grenade, could not have been visible to Yu.

When the policemen approached the accused and his companions, they were not yet aware that
a handgrenade was tucked inside his waistline. They did not see any bulging object in [sic] his

People vs. Aruta, 288 SCRA 626, G.R. No. 120915 April 3, 1998

Facts of the Case:

Accused-Appellant Aruta was arrested and charged with violating R.A. 6425 or the Dangerous
Drugs Act.

The RTC convicted accused-appellant based on the testimonies of P/Lt. Abello of Narcotics
Command (NARCOM) that he was tipped off by his informant, that a certain “Aling Rosa” would
be arriving from Baguio City with a large volume of marijuana. Acting on said tip, a team was
assembled to apprehend the said suspect.

While positioned, a Victory Liner Bus stopped in front of the PNB building where two females and
a male got off. It was at this stage that the informant pointed out to the team “Aling Rosa” who
was then carrying a travel bag.

Having ascertained that accused-appellant was “Aling Rosa,” the team approached her and
introduced themselves as NARCOM agents. When P/Lt. Abello asked “Aling Rosa” about the
contents of her bag, the latter handed it to the former.

Upon inspection, the bag was found to contain dried marijuana leaves packed in a plastic bag
marked “Cash Katutak.” The team confiscated the bag together with the Victory Liner bus ticket
to which Lt. Domingo affixed his signature. Accused-appellant was then brought to the NARCOM
office for investigation where a Receipt of Property Seized was prepared for the confiscated
marijuana leaves.

Upon examination of the seized marijuana specimen at the PC/INP Crime Laboratory, Camp
Olivas, Pampanga, P/Maj. Marlene Salangad, a Forensic Chemist, prepared a Technical Report
stating that said specimen yielded positive results for marijuana, a prohibited drug.


Instead of presenting its evidence, the defense filed a “Demurrer to Evidence” alleging the
illegality of the search and seizure of the items thereby violating accused-appellant’s
constitutional right against unreasonable search and seizure as well as their inadmissibility in

The said “Demurrer to Evidence” was, however, denied without the trial court ruling on the
alleged illegality of the search and seizure and the inadmissibility in evidence of the items seized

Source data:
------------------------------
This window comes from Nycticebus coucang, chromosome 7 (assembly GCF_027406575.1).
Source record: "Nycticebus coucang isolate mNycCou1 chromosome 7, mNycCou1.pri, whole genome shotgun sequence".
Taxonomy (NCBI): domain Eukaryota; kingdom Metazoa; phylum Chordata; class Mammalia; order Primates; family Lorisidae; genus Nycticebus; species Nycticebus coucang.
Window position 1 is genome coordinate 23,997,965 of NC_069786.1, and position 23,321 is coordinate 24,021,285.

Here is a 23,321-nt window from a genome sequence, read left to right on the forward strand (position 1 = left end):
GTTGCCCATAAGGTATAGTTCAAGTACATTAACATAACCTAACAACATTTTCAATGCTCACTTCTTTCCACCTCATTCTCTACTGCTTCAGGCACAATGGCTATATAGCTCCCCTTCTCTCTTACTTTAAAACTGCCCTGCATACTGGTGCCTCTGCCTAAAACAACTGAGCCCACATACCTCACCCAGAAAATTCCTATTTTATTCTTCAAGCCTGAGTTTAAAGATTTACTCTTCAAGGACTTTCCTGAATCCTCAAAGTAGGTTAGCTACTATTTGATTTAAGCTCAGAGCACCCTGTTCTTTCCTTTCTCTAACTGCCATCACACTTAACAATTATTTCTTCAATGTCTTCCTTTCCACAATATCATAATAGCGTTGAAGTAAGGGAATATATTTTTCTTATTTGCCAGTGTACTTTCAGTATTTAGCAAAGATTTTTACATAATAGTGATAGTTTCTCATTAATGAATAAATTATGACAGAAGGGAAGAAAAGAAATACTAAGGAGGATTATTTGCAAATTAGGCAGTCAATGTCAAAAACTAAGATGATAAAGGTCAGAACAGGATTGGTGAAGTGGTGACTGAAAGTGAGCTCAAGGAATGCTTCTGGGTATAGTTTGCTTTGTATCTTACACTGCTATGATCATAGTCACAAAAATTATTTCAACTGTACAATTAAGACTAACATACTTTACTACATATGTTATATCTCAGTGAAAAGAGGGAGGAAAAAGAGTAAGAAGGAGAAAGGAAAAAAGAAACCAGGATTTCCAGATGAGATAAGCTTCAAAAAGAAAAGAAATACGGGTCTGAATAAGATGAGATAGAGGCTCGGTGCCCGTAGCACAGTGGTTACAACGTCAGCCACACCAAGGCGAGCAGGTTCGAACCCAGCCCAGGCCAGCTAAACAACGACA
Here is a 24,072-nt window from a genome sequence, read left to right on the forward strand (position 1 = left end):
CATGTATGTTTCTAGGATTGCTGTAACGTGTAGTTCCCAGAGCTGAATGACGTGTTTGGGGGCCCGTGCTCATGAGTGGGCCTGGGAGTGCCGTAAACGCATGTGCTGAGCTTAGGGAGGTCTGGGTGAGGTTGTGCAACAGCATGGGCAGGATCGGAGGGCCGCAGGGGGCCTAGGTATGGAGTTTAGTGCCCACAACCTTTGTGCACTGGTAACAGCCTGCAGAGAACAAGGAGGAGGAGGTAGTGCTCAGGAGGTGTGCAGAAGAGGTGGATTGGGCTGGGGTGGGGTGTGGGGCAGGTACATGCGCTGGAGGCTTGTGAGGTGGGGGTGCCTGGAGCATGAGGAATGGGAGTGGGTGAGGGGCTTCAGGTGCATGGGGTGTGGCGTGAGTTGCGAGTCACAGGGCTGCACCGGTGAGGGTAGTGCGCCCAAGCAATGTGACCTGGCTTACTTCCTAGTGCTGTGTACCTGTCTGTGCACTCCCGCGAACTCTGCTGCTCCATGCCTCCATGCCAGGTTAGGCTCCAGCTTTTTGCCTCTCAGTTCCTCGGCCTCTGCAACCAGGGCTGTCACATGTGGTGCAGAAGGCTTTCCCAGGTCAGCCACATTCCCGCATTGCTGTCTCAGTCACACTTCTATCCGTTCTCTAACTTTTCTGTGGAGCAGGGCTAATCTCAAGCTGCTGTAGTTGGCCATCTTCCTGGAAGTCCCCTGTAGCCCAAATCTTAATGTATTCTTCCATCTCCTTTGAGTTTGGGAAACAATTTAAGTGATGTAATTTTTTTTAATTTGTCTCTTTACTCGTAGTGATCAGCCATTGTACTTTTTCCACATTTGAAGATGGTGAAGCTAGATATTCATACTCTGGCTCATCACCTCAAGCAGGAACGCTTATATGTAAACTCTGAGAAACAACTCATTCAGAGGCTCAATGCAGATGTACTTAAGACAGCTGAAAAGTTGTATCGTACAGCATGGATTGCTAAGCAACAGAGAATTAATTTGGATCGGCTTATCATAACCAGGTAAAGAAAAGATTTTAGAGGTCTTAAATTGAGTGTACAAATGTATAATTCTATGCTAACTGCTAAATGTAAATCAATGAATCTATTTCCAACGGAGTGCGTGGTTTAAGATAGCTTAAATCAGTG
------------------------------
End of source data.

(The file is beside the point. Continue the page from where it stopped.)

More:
to avoid pre-judgment. Instead, the trial court continued to hear the case.

In view of said denial, accused-appellant testified on her behalf. As expected, her version of the
incident differed from that of the prosecution. She claimed that immediately prior to her arrest,
she had just come from Choice Theater where she watched the movie “Balweg.” While about to
cross the road, an old woman asked her help in carrying a shoulder bag. In the middle of the road,
Lt. Abello and Lt. Domingo arrested her and asked her to go with them to the NARCOM Office.

During investigation at said office, she disclaimed any knowledge as to the identity of the woman
and averred that the old woman was nowhere to be found after she was arrested. Moreover, she
added that no search warrant was shown to her by the arresting officers.


Whether or not the search was invalid hence the evidence was inadmissible

In the instant case, the NARCOM agents were admittedly not armed with a warrant of arrest. To
legitimize the warrantless search and seizure of accused-appellant’s bag, accused-appellant must
have been validly arrested under Section 5 of Rule 113 which provides inter alia:

“Sec. 5. Arrest without warrant; when lawful.—A peace officer or a private person may, without
a warrant, arrest a person:

(a) When in his presence, the person to be arrested has committed, is actually committing, or is
attempting to commit an offense;

xxx xxx x x x.”

Accused-appellant Aruta cannot be said to be committing a crime. Neither was she about to
commit one nor had she just committed a crime. Accused-appellant was merely crossing the
street and was not acting in any manner that would engender a reasonable ground for the
NARCOM agents to suspect and conclude that she was committing a crime. It was only when
the informant pointed to accused-appellant and identified her to the agents as the carrier of
the marijuana that she was singled out as the suspect. The NARCOM agents would not have
apprehended accused-appellant were it not for the furtive finger of the informant because, as
clearly illustrated by the evidence on record, there was no reason whatsoever for them to suspect
that accused-appellant was committing a crime, except for the pointing finger of the informant.
This the Court could neither sanction nor tolerate as it is a clear violation of the constitutional
guarantee against unreasonable search and seizure. Neither was there any semblance of any
compliance with the rigid requirements of probable cause and warrantless arrests.

Consequently, there was no legal basis for the NARCOM agents to effect a warrantless search of
accused-appellant’s bag, there being no probable cause and the accused-appellant not having
been lawfully arrested. Stated otherwise, the arrest being incipiently illegal, it logically follows
that the subsequent search was similarly illegal, it being not incidental to a lawful arrest. The
constitutional guarantee against unreasonable search and seizure must perforce operate in favor
of accused-appellant. As such, the articles seized could not be used as evidence against accused-
appellant for these are “fruits of a poisoned tree” and, therefore, must be rejected, pursuant to
Article III, Sec. 3(2) of the Constitution.

Asuncion vs. Court of Appeals, 302 SCRA 490, G.R. No. 125959 February 1, 1999